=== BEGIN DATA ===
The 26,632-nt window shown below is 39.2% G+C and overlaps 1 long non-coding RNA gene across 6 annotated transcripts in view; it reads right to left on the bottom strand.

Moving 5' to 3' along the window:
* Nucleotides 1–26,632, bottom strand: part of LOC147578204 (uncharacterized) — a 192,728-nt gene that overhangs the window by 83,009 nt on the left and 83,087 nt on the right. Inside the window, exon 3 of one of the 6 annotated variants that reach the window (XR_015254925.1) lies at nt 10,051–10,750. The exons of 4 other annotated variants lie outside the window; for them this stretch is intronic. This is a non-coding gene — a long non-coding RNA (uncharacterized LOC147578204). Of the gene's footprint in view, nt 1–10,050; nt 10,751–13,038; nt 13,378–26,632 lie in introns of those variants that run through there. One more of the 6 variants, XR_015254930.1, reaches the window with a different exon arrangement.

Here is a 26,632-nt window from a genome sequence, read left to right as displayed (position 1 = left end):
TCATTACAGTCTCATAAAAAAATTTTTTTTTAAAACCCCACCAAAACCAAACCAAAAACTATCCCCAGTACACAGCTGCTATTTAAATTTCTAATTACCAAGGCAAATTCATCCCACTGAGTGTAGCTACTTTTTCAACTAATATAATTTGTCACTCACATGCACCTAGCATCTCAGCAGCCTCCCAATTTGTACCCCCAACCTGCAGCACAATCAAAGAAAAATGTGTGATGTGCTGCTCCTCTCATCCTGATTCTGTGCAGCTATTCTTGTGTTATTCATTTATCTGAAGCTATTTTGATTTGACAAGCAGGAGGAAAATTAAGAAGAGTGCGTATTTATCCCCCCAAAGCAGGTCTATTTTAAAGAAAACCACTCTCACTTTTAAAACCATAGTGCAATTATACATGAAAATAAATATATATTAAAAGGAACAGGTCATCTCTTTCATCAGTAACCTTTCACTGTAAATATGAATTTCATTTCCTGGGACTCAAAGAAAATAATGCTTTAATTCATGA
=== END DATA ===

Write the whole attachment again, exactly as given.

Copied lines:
The 26,632-nt window shown below is 39.2% G+C and overlaps 1 long non-coding RNA gene across 6 annotated transcripts in view; it reads right to left on the bottom strand.

Moving 5' to 3' along the window:
* Nucleotides 1–26,632, bottom strand: part of LOC147578204 (uncharacterized) — a 192,728-nt gene that overhangs the window by 83,009 nt on the left and 83,087 nt on the right. Inside the window, exon 3 of one of the 6 annotated variants that reach the window (XR_015254925.1) lies at nt 10,051–10,750. The exons of 4 other annotated variants lie outside the window; for them this stretch is intronic. This is a non-coding gene — a long non-coding RNA (uncharacterized LOC147578204). Of the gene's footprint in view, nt 1–10,050; nt 10,751–13,038; nt 13,378–26,632 lie in introns of those variants that run through there. One more of the 6 variants, XR_015254930.1, reaches the window with a different exon arrangement.

Here is a 26,632-nt window from a genome sequence, read left to right as displayed (position 1 = left end):
TCATTACAGTCTCATAAAAAAATTTTTTTTTAAAACCCCACCAAAACCAAACCAAAAACTATCCCCAGTACACAGCTGCTATTTAAATTTCTAATTACCAAGGCAAATTCATCCCACTGAGTGTAGCTACTTTTTCAACTAATATAATTTGTCACTCACATGCACCTAGCATCTCAGCAGCCTCCCAATTTGTACCCCCAACCTGCAGCACAATCAAAGAAAAATGTGTGATGTGCTGCTCCTCTCATCCTGATTCTGTGCAGCTATTCTTGTGTTATTCATTTATCTGAAGCTATTTTGATTTGACAAGCAGGAGGAAAATTAAGAAGAGTGCGTATTTATCCCCCCAAAGCAGGTCTATTTTAAAGAAAACCACTCTCACTTTTAAAACCATAGTGCAATTATACATGAAAATAAATATATATTAAAAGGAACAGGTCATCTCTTTCATCAGTAACCTTTCACTGTAAATATGAATTTCATTTCCTGGGACTCAAAGAAAATAATGCTTTAATTCATGA